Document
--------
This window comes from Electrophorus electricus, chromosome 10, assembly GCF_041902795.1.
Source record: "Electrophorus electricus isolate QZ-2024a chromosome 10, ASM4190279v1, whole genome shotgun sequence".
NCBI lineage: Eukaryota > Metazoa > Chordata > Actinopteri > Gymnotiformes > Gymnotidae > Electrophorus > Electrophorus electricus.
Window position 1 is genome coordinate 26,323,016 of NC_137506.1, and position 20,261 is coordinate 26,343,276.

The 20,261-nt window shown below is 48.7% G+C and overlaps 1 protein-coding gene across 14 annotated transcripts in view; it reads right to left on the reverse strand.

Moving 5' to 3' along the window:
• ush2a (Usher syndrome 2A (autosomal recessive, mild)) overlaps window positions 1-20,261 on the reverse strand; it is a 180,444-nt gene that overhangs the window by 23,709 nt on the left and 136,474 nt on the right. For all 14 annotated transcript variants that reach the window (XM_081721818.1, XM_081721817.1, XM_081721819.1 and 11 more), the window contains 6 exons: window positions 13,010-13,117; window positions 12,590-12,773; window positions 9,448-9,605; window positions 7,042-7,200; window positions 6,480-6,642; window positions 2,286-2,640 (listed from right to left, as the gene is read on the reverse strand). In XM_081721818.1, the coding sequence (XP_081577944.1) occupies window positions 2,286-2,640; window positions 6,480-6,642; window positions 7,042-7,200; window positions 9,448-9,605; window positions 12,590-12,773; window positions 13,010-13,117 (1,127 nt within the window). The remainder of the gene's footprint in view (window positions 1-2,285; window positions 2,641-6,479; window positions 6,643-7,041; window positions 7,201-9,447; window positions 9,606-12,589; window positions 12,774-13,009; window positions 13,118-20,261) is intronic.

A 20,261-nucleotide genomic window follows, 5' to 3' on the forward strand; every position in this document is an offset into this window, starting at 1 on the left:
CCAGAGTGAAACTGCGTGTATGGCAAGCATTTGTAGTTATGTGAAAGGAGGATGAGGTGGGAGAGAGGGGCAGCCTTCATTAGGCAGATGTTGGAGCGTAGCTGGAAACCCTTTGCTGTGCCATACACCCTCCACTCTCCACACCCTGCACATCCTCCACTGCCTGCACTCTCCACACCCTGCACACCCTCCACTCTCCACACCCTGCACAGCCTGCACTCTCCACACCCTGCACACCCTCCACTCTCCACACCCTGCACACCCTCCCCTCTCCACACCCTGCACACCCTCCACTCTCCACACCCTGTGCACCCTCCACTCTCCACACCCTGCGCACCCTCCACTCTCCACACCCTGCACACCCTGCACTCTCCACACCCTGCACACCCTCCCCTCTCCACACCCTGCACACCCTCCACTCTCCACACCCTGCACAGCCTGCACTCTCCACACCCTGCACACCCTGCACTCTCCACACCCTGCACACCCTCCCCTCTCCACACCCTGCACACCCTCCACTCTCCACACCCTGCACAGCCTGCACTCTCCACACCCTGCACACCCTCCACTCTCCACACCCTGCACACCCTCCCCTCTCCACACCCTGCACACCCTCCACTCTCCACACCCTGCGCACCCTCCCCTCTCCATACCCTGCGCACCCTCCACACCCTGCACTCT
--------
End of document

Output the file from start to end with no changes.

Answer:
This window comes from Electrophorus electricus, chromosome 10, assembly GCF_041902795.1.
Source record: "Electrophorus electricus isolate QZ-2024a chromosome 10, ASM4190279v1, whole genome shotgun sequence".
NCBI lineage: Eukaryota > Metazoa > Chordata > Actinopteri > Gymnotiformes > Gymnotidae > Electrophorus > Electrophorus electricus.
Window position 1 is genome coordinate 26,323,016 of NC_137506.1, and position 20,261 is coordinate 26,343,276.

The 20,261-nt window shown below is 48.7% G+C and overlaps 1 protein-coding gene across 14 annotated transcripts in view; it reads right to left on the reverse strand.

Moving 5' to 3' along the window:
• ush2a (Usher syndrome 2A (autosomal recessive, mild)) overlaps window positions 1-20,261 on the reverse strand; it is a 180,444-nt gene that overhangs the window by 23,709 nt on the left and 136,474 nt on the right. For all 14 annotated transcript variants that reach the window (XM_081721818.1, XM_081721817.1, XM_081721819.1 and 11 more), the window contains 6 exons: window positions 13,010-13,117; window positions 12,590-12,773; window positions 9,448-9,605; window positions 7,042-7,200; window positions 6,480-6,642; window positions 2,286-2,640 (listed from right to left, as the gene is read on the reverse strand). In XM_081721818.1, the coding sequence (XP_081577944.1) occupies window positions 2,286-2,640; window positions 6,480-6,642; window positions 7,042-7,200; window positions 9,448-9,605; window positions 12,590-12,773; window positions 13,010-13,117 (1,127 nt within the window). The remainder of the gene's footprint in view (window positions 1-2,285; window positions 2,641-6,479; window positions 6,643-7,041; window positions 7,201-9,447; window positions 9,606-12,589; window positions 12,774-13,009; window positions 13,118-20,261) is intronic.

A 20,261-nucleotide genomic window follows, 5' to 3' on the forward strand; every position in this document is an offset into this window, starting at 1 on the left:
CCAGAGTGAAACTGCGTGTATGGCAAGCATTTGTAGTTATGTGAAAGGAGGATGAGGTGGGAGAGAGGGGCAGCCTTCATTAGGCAGATGTTGGAGCGTAGCTGGAAACCCTTTGCTGTGCCATACACCCTCCACTCTCCACACCCTGCACATCCTCCACTGCCTGCACTCTCCACACCCTGCACACCCTCCACTCTCCACACCCTGCACAGCCTGCACTCTCCACACCCTGCACACCCTCCACTCTCCACACCCTGCACACCCTCCCCTCTCCACACCCTGCACACCCTCCACTCTCCACACCCTGTGCACCCTCCACTCTCCACACCCTGCGCACCCTCCACTCTCCACACCCTGCACACCCTGCACTCTCCACACCCTGCACACCCTCCCCTCTCCACACCCTGCACACCCTCCACTCTCCACACCCTGCACAGCCTGCACTCTCCACACCCTGCACACCCTGCACTCTCCACACCCTGCACACCCTCCCCTCTCCACACCCTGCACACCCTCCACTCTCCACACCCTGCACAGCCTGCACTCTCCACACCCTGCACACCCTCCACTCTCCACACCCTGCACACCCTCCCCTCTCCACACCCTGCACACCCTCCACTCTCCACACCCTGCGCACCCTCCCCTCTCCATACCCTGCGCACCCTCCACACCCTGCACTCT